AIR Estimates Insured Losses from Chile Earthquake at $600M to $900M

September 22, 2015

Catastrophe modeling firm AIR Worldwide estimates that insured losses from the Magnitude 8.3 earthquake that struck Chile’s central coast near Illapel on Sept. 16 will be between CLP 400 billion ($600 million) and CLP 600 billion ($900 million).

“The September 16 earthquake was the result of convergence between the Nazca and South American tectonic plates,” said Dr. Mehrdad Mahdyiar, VP and senior director of earthquake hazard research at AIR. “Here, the Nazca plate plunges beneath the South American plate, forming a subduction zone. Active subduction zones are some of the most likely plate interfaces to generate quakes of catastrophic magnitude and also pose the greatest risk of triggering tsunami genic tectonic events.”

Reports indicate that “at least 12 people have died as a result of the quake, which was felt as far away as São Paulo, Brazil, more than 3,000 km [1864 miles] away,” AIR said. “Strong shaking was felt in Chile’s capital city of Santiago, the nation’s most populous city, where tall buildings swayed for up to three minutes.”

Dr. Mahdyiar explained that the “main shock, which was followed by several strong aftershocks, triggered a tsunami that was recorded in several countries. The tsunami produced waves up to 1 meter [3.28 feet] in height as far away as the Hawaiian Islands.”

AIR also reported that the highest wave – nearly 5 meters [16 ½ feet] hit the port city of Coquimbo, producing debris and washing fishing boats inland into the downtown area, where homes and businesses were inundated. The town of Illapel, located directly east of the quake’s epicenter, suffered the heaviest damage resulting from strong ground motion.

According to ONEMI, the Chilean agency responsible for public safety and emergency response, “more than 400 residential buildings have been destroyed; in addition to these, more than 700 residential buildings have sustained major damage. Chile is the world’s leading producer of copper, and several mines were affected by ground shaking caused by the quake,” AIR said.

“The 2010 M8.8 Maule earthquake released a significant amount of accumulated energy and reduced the seismic risk offshore of Santiago, but increased the risk along the northern segment of the subduction,” Dr. Mahdyiar added.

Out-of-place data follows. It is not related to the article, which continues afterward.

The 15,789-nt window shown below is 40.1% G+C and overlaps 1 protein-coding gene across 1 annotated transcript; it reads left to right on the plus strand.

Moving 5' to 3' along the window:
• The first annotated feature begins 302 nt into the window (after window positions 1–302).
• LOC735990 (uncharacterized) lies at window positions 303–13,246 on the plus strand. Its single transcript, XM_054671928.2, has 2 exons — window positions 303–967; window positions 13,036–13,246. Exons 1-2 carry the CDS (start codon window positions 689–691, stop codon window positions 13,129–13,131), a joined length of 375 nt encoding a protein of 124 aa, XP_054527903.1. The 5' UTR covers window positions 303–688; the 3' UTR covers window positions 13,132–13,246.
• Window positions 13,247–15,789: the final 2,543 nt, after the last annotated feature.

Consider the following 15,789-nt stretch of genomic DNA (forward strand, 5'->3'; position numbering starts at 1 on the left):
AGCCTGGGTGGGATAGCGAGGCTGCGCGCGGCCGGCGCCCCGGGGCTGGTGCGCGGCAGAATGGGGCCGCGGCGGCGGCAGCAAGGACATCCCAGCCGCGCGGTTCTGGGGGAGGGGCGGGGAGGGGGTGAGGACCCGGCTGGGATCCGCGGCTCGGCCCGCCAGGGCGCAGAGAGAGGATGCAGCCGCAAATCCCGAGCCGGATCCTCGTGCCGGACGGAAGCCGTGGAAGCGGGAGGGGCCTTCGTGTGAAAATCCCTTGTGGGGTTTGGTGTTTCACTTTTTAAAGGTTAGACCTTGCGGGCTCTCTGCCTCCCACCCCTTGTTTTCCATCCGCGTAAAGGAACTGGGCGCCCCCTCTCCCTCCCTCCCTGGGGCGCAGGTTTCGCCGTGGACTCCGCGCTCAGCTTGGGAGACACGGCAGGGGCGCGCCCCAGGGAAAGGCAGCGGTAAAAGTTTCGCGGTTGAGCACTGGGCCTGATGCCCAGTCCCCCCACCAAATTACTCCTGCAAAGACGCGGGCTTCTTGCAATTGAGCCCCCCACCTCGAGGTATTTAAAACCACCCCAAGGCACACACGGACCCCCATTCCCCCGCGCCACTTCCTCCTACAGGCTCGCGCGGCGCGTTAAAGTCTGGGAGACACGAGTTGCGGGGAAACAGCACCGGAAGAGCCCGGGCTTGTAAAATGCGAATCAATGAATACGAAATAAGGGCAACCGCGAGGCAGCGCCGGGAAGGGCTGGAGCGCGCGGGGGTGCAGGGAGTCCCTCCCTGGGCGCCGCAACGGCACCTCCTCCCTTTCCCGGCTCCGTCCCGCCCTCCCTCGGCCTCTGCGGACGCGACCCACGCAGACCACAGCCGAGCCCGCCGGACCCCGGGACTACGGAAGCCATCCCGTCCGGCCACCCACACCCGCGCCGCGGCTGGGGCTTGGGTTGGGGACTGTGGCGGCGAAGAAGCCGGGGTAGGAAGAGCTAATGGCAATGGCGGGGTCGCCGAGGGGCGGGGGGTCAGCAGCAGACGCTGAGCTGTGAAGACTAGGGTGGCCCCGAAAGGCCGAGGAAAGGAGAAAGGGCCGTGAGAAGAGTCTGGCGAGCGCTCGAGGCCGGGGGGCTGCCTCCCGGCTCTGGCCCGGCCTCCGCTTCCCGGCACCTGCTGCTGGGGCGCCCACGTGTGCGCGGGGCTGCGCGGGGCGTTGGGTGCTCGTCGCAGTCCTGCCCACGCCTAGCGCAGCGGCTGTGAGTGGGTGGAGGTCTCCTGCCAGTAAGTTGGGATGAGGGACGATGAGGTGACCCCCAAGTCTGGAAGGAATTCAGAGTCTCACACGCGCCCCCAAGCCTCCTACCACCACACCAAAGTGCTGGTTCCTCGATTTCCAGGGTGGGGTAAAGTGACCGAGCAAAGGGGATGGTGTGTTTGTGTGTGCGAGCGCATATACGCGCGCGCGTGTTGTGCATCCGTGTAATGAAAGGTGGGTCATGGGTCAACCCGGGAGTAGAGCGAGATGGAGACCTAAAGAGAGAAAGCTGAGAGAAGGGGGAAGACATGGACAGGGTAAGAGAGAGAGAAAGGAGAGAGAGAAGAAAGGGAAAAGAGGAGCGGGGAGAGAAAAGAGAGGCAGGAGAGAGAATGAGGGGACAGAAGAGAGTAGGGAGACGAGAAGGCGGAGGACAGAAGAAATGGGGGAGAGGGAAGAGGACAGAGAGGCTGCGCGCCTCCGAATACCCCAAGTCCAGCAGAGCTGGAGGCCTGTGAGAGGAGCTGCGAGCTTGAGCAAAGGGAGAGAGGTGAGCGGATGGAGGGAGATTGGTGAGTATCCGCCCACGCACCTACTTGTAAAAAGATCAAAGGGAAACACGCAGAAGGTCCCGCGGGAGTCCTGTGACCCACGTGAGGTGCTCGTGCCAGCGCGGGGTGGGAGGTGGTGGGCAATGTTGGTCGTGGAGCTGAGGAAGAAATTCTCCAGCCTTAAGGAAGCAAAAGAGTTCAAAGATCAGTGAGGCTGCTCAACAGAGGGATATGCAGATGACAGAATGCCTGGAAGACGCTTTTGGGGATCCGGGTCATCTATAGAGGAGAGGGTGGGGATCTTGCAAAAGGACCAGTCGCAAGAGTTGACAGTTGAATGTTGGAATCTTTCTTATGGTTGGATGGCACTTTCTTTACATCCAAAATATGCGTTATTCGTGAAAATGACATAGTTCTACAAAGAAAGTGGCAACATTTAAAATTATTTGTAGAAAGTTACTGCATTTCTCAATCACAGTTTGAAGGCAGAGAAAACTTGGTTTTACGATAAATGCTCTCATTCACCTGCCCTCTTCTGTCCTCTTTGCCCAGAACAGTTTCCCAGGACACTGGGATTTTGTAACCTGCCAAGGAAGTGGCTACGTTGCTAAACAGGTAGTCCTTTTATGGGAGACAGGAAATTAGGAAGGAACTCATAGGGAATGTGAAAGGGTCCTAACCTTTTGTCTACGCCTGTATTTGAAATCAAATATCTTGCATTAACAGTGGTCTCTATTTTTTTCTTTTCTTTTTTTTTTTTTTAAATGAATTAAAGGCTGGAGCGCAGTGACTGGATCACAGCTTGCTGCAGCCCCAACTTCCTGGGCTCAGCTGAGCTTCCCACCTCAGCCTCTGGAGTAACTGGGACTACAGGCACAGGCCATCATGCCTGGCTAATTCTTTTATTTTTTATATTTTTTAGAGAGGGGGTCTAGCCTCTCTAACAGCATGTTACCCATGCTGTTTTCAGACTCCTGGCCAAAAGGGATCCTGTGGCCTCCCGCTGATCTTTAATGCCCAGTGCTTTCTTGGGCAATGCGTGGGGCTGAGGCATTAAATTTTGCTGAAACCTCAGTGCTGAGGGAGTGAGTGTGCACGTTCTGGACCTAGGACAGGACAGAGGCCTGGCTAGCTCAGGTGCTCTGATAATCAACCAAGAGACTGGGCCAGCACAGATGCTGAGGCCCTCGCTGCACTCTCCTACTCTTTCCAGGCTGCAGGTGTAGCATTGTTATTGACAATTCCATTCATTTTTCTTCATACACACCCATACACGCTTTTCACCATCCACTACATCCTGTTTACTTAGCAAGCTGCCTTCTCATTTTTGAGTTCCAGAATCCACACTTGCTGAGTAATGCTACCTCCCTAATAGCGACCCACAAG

“The rupture area and the slip distributions of the recent earthquake and that of the 2010 Maule earthquake suggest that a small part of the Nazca subduction zone south of the rupture area of this recent earthquake and north of the rupture area of the Maule earthquake did not rupture during these two earthquakes and should be at a higher state of stress, thus increasing the likelihood of a future earthquake. This segment of the Nazca plate experienced partial or full ruptures during the 1906 M8.2 and 1985 M7.98 earthquakes and is capable of producing an M7.5 to M8.0 earthquake.”

AIR also noted that the “location and magnitude of this earthquake are consistent with AIR’s recent seismicity model for this region. AIR’s time-dependent model for this region estimates a higher rupture probability for this type of earthquake compared to the corresponding time-independent estimate.”

AIR added that its “loss estimates explicitly capture damage from ground shaking, tsunami, and liquefaction. Losses are dominated by shake damage in AIR’s scenarios, with a very small contribution from liquefaction. AIR’s estimates are based on assumptions about take-up rates in Chile (the percentage of properties actually insured against the earthquake peril), about which there is considerable uncertainty. The range in loss estimates reflects uncertainty in the slip distribution at the fault, modeled ground motion, tsunami inundation, and damage estimation.”

AIR’s insured loss estimates reflect:

  • Insured physical damage to onshore property (residential, commercial/industrial), both structures and their contents, and auto
  • Direct business interruption losses

The loss estimates, however, do not reflect:

  • Losses to uninsured properties
  • Losses to land
  • Losses to infrastructure
  • Indirect business interruption losses
  • Loss adjustment expenses
  • Losses from non-modeled perils, including fire-following and landslide
  • Demand surge—the increase in costs of materials, services, and labor due to increased demand following a catastrophic event.

Source: AIR Worldwide

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